2. Ask the right questions: Before jumping to conclusions and allowing emotions to overpower your thoughts, take a step back and reflect. When we ask the right questions, we remove the charge from the situation and open up to seeing it from a healthier and broader perspective. Here are a couple of questions to consider the next time you feel undervalued:
- What exactly is causing me to feel undervalued? Are they specific words, facial expressions or actions (or a combo of that)?
- What is the story I’m telling myself? How can I know for sure it’s true?
- Did their actions remind me of something from the past? Is this a repeating pattern?
- Am I being treated differently than others? If so, what could be possible reasons for that? Do I have enough evidence to raise my concerns?
3. Put yourself in their shoes: Everyone is different; they see things differently and have varying values. When we realize this, we move from a victim-mentality to curiosity. Opening a dialogue with others builds rapport and gives you insight into what matters to them. In a job, take time to get to know your boss and get clear on what’s important to them. In relationships, find out what your partner needs to be feel loved and cared for. Weed out individuals who are impossible to please and who drain your energy with their endless demands.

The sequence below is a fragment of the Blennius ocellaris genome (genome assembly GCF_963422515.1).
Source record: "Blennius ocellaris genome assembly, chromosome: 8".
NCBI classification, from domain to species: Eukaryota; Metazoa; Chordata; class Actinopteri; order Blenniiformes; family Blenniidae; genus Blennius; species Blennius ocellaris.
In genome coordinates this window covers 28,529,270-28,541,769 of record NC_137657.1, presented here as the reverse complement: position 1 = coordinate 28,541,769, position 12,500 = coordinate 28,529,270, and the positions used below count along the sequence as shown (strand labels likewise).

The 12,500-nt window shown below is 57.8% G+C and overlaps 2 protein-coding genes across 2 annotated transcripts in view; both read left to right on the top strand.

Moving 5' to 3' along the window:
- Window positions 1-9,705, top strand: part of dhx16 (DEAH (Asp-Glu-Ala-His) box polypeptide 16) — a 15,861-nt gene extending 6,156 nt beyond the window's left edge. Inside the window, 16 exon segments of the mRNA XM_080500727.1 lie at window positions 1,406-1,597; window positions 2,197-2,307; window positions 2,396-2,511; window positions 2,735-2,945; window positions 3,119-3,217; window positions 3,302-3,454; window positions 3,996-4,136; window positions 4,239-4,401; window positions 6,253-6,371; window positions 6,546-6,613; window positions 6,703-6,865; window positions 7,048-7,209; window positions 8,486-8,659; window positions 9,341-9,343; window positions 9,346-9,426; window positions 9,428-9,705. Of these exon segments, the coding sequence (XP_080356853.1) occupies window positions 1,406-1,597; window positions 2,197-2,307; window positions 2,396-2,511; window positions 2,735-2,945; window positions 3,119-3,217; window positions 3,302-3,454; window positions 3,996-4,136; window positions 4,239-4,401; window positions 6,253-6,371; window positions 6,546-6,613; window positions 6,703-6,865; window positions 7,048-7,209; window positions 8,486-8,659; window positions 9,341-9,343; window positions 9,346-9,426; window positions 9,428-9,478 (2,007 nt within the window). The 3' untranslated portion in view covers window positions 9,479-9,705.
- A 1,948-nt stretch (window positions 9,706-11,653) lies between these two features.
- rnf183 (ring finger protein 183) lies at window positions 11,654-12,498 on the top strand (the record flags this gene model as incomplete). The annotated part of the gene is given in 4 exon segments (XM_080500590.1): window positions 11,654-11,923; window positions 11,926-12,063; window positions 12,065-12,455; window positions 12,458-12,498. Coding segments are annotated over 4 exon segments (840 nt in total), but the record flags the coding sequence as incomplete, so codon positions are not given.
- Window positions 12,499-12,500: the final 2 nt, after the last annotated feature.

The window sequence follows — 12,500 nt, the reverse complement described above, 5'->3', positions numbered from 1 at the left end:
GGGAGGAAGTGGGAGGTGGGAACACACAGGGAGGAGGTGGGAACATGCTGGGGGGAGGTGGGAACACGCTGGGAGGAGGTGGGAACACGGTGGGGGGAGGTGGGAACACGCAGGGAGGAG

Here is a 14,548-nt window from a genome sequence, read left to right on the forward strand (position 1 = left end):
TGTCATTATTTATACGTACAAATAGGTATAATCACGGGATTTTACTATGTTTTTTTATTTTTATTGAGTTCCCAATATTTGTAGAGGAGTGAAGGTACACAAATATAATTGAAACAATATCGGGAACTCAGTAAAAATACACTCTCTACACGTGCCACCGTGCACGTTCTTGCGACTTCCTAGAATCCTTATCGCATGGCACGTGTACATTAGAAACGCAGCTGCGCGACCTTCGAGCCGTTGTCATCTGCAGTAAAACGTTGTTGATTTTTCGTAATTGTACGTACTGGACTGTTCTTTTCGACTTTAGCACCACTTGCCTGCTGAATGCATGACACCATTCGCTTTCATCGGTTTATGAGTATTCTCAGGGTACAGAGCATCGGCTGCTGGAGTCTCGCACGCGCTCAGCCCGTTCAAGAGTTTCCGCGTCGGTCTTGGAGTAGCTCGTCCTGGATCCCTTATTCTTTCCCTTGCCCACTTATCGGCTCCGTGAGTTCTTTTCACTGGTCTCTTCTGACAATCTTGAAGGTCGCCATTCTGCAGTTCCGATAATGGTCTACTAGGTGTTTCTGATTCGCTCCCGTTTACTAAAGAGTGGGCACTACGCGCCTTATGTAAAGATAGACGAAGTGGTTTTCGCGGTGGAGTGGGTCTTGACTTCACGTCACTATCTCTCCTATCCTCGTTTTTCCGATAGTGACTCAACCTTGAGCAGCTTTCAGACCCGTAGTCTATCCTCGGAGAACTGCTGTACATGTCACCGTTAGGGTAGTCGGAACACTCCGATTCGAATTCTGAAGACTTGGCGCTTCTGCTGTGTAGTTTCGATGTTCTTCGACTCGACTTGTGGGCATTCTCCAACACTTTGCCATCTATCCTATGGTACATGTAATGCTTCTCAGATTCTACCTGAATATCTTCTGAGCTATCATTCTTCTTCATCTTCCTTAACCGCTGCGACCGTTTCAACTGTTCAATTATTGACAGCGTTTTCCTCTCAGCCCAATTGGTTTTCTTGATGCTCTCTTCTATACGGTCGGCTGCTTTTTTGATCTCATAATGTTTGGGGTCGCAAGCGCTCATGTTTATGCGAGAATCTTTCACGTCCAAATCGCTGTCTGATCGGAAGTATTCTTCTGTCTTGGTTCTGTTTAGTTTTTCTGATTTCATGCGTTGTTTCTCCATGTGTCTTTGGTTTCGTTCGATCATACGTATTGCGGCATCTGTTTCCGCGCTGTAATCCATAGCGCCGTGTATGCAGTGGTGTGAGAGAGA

4. Have a self-acceptance practice: Your mind is like a garden – it needs tending regularly. Practices such as journaling, repeating affirmations, and self-care practices send the message to your brain that you are worthy of love and acceptance. It solidifies the belief that what’s most important is living your life to the fullest and enjoying every moment, rather than trying to please others and fit into their mold of perfection. It protects you from the negativity and toxic behaviors of those who try to put you in your place.
A surefire way to be in the flow of abundance is by putting ourselves on the path of continual growth and expansion. The more time we spend on improving ourselves and becoming better people in every way, the less we’ll feel the need for the approval of others. We’ll reach the pivotal stage that the former U.S. First Lady Eleanor Roosevelt talked about where no one can make us feel inferior without our consent.
All my best on your journey,
Question for you: How do you deal with people who don’t see your value? What are some strategies and mindsets that work for you?